By Jonathan Brooks
I Need You to Survive
Willie stumbled into Sunday morning worship, barely able to stand and clearly out of sorts. When he came in the door, Deacon Mark, who happened to be standing in the back, grabbed him by his waist, put his arm over his shoulder and walked him to a couple of seats that were set up in the back of the sanctuary. They both took a seat and Mark seemed to be trying to get Willie to look him in the eye. From my place in front of the congregation, I saw Willie lower his head into his hands and begin to weep. I was clearly disturbed by the scene, but Mark motioned to me to stay put. He looked at me as if to say everything was fine and that I should continue with worship. Throughout the worship service I watched Mark continue to console and comfort Willie. Mark never left his side and made sure he felt loved and cared for despite his impairment.
To close out worship, our congregation began to sing the gospel song “I Need You to Survive,” by Pastor Hezekiah Walker. This is a song we sing quite often as a reminder of our belief in community as a kingdom value since it reminds us of our need for one another.
We then began to sing the words of the second verse, when we boldly declare that we will pray for one another and that we love each other. And something amazing, almost magical, happened. Willie reached out his hand to Deacon Mark, who grabbed it quickly. Mark helped to pull him up out of his chair and Willie lifted his hands in the air. Although he was unable to stay on his feet very long, for a few glorious seconds I saw the ultimate picture of the kingdom of God: Mark physically holding Willie up as he attempted to worship God while still dealing with the effects of drugs and alcohol.
In that moment I realized something that has stuck with me. Remembering the poor and marginalized does not mean helping people out once they have met our standards of righteousness. It means including them in the redemptive work of worship, repentance and reconciliation even in the midst of their struggles.
Not only was that moment transformative for Willie but for Mark as well, as they both sang out the final verse:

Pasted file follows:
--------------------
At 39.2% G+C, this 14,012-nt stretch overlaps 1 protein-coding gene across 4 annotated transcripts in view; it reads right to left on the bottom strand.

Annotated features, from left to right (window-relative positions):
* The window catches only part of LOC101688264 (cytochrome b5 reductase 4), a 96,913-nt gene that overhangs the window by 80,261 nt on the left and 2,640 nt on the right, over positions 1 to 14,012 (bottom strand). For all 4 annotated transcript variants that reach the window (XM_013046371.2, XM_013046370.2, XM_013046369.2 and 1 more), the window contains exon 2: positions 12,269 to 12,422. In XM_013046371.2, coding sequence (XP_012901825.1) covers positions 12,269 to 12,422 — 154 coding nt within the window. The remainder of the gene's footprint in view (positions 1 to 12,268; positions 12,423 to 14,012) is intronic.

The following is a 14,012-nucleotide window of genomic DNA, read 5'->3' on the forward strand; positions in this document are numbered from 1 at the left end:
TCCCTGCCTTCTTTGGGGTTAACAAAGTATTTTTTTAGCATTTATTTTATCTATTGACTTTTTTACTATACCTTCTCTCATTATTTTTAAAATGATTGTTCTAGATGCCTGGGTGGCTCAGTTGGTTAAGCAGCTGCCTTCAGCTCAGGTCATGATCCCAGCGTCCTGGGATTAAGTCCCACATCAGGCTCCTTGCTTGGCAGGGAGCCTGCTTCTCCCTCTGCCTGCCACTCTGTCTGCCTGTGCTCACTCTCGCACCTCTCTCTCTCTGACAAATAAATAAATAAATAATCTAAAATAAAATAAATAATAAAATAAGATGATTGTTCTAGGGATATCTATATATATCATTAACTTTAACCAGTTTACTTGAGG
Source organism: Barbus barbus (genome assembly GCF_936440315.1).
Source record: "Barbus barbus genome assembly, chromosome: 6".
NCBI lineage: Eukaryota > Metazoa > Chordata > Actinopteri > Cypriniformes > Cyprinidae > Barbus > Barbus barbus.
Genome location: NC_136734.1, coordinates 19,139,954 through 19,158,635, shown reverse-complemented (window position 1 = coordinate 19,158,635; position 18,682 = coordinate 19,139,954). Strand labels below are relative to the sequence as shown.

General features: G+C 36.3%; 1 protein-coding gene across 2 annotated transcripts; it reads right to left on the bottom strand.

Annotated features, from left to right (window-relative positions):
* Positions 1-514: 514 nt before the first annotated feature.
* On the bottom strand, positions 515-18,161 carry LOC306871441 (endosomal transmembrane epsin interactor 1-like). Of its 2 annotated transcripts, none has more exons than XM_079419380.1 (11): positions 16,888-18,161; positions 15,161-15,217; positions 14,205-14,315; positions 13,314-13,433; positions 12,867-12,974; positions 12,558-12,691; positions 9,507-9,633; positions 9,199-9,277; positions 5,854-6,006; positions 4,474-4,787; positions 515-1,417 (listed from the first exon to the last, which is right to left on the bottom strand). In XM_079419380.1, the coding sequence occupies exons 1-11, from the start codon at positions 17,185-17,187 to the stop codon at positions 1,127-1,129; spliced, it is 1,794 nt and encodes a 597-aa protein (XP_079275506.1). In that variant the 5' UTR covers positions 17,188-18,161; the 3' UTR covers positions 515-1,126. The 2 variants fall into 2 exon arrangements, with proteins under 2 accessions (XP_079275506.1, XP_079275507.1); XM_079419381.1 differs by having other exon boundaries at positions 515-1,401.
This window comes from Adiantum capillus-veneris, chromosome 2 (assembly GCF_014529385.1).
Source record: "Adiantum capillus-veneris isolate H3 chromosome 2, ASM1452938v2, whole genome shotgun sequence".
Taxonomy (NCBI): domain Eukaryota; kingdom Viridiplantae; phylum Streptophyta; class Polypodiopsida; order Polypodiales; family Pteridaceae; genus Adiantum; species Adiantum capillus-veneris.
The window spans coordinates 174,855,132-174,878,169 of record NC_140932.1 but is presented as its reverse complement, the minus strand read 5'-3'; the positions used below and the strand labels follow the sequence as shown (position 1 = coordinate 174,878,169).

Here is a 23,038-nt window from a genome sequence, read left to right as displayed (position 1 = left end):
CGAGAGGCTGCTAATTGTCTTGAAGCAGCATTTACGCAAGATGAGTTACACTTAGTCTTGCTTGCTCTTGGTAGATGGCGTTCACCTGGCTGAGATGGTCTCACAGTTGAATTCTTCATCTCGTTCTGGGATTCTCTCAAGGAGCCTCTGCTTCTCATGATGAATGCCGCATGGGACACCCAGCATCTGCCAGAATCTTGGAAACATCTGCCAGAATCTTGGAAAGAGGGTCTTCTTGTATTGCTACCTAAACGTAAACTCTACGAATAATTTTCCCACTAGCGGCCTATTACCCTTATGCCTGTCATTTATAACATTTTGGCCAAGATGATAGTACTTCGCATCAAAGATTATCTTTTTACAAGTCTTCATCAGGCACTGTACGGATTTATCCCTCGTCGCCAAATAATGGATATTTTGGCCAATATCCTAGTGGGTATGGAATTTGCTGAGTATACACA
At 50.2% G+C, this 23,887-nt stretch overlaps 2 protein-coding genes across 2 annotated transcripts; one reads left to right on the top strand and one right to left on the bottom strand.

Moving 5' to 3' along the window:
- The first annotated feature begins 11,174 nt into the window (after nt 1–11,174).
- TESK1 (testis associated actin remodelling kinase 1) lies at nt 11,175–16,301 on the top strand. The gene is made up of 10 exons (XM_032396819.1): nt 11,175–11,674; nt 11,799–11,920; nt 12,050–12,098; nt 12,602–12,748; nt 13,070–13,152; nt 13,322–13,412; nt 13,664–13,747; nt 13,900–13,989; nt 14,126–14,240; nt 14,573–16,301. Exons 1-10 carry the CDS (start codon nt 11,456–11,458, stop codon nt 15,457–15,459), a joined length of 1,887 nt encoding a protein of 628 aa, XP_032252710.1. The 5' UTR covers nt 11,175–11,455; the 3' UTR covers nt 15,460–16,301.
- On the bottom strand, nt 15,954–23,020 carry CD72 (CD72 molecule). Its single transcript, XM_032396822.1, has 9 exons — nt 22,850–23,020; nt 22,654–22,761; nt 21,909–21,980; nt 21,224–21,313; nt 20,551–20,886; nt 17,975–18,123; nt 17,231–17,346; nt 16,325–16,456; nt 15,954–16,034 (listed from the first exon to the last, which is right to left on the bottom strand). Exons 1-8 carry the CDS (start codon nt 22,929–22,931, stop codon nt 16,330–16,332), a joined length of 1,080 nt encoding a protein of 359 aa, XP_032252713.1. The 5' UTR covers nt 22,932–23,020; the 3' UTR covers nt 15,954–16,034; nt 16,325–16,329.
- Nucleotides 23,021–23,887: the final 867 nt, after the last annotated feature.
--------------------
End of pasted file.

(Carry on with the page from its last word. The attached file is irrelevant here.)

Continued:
“You are important to me
And I need you to survive.”
It would be nearly impossible to sing those words while literally holding up your brother who is unable to stand on his own and not be changed.
If we are truly going to be a new kind of church, a church that remembers the marginalized and outcast in our community, we have to become more concerned with loving people than lording policies. We must spend our time focusing on those things that unite rather than those things that divide. Willie, although clearly impaired, was freely included in our worship on that Sunday and is still included in our congregation to this day. Since then he has brought his wife, Geraldine, who also struggles with drug addiction and other health-related issues. We have welcomed her to be a part of the Canaan family as well.
While we know that there is spiritual wickedness happening all around, we at Canaan know that addiction is a health issue and not just a sin issue. Therefore, although we know that they still struggle with their addictions, they are completely included in our church family. We look for them when we have not seen them in a while. We constantly remind them that we are here for them and want them to seek professional help for their issues. However, we do not ostracize or alienate them for choosing to do otherwise. While we do not condone the damage that they are doing to themselves and their loved ones, we recognize that the work of inner transformation is beyond our control. God is the only one who can change a heart, and we believe that God is very good at this job. We must focus on our responsibility. If God changes the heart, what are we called to do as their church family?
The Great Equalizer
There is a church in our neighborhood called Chicago City Life Center, located at 5501 South LaSalle. The pastor is Charles Moodie, a young African American who moved to Chicago from New York City. Whenever you ask Pastor Moodie about his congregation, he will tell you that he pastors the unusual suspects—people churches typically push away because they are dealing with drugs, alcohol, homelessness, prostitution and other issues. He will often say that any Sunday you enter their gymnasium, which doubles as their sanctuary, it will reek of alcohol. However, what Charles understands is that the gospel of Jesus Christ is the great equalizer. It is a message of hope and healing for those who traditionally have been on the outskirts of society.